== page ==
G22.2590 – Natural Language Processing – Spring 2010

The final exam

• Worth 30 points towards final grade
• Given Thursday, May 6th, 2010, 5:00 – 6:50 (usual class day, time, place)
• Open book and notes (you will need your book!).  If you have a simple calculator, that may also be helpful for questions on HMM or PCFG probabilities or word/document similarities.
• Five to seven questions

The questions will be taken from the following list of question types. Most of these correspond directly to questions asked  for homework. I may also ask one or two short (1-blue-book-page) essay questions about the issues we have discussed in the lectures.

1. Java patterns:  Write a Java pattern for a simple construct (e.g., an NYU course number) (lecture/homework #2).
2. English sentence structure: Label the constituents (NP, VP, PP, etc.) of an English sentence based on the grammar given in Chapter #12 (and summarized in the handout for homework #3). If the sentence is ambiguous, show its multiple parses. If the sentence violates some grammatical constraint, describe the constraint. (homework #3).
3. Context-free grammar: Extend the context-free grammar to cover an additional construct, or to capture a grammatical constraint. (homework #3).
4. Parsing: Given a very small context-free grammar, to step through the operation, or count the number of operations performed by a top-down backtracking parser, a bottom-up parser, or a chart parser (homework #4).
5. POS tagging: Tag a sentence using the Penn POS tags (homework #4).
6. HMMs and the Viterbi decoder: Describe how POS tagging can be performed using a probabilistic model (J&M sec. 5.5 and chap 6; lecture 5 notes). Create an HMM from some POS-tagged training data. Trace the operation of a Viterbi decoder. Compute the likelihood of a given tag sequence and the likelihood of generating a given sentence from an HMM (homework #5).
7. Chunkers and name taggers.  Explain how BIO tags can be used to reduce chunking or name identification to a token-tagging task.  Explain how chunking can be evaluated. (lecture #6).  Explain how a maximum-entropy model can be used for tagging or chunking (lecture #7 and homework #8).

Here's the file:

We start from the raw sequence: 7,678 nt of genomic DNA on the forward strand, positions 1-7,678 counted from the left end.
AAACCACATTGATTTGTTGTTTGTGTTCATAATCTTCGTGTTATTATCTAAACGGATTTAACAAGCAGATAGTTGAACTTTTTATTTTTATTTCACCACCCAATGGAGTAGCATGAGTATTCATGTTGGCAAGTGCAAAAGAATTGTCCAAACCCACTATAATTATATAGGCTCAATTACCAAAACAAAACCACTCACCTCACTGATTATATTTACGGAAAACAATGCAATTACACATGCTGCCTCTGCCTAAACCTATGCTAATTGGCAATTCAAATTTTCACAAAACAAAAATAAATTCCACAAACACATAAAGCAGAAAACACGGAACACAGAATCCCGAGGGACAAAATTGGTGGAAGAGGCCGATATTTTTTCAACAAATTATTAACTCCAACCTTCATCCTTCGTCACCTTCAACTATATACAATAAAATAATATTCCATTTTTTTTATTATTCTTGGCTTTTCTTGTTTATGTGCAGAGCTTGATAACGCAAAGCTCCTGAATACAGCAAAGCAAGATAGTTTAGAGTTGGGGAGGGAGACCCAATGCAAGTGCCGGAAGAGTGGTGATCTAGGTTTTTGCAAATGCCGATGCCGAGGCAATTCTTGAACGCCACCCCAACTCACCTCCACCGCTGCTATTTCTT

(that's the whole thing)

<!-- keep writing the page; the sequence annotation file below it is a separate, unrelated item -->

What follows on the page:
8. Probabilistic CFG: Train a probabilistic CFG from some parses; apply this PCFG to disambiguate a sentence. Explain how this PCFG can be extended to capture lexical information.  Compute lexically-conditioned probabilities.  (homework #9)
9. Logical form: write the logical form of an English sentence, with or without event reification (lecture #11).
10. Jet: be able to extend, or trace the operation, of one of the Jet pattern sets we have distributed and discussed (for noun and verb groups, and for appointment events).  Analyze and correct a shortcoming in the appointment patterns (homework #10).
11. Reference resolution:  analyze a reference resolution problem -- identify the constraints and         preference which would lead a system to select the correct antecedent (lecture #10).
12. Word sense disambiguation:  given a word with two senses and small training set of contexts for each of the two senses. apply the naive Bayes procedure to resolve the sense of the word in a test case (J&M 20.2.2, lecture #12)
13. Bag-of-word methods:  compute the similarity of two bags of words using normalized dot product (eqn. 23.7 in the text).  Explain the tf and idf factors (sec. 23.1.2).  Describe the role of the similarity metric in question answering and summarization (Lecture #13).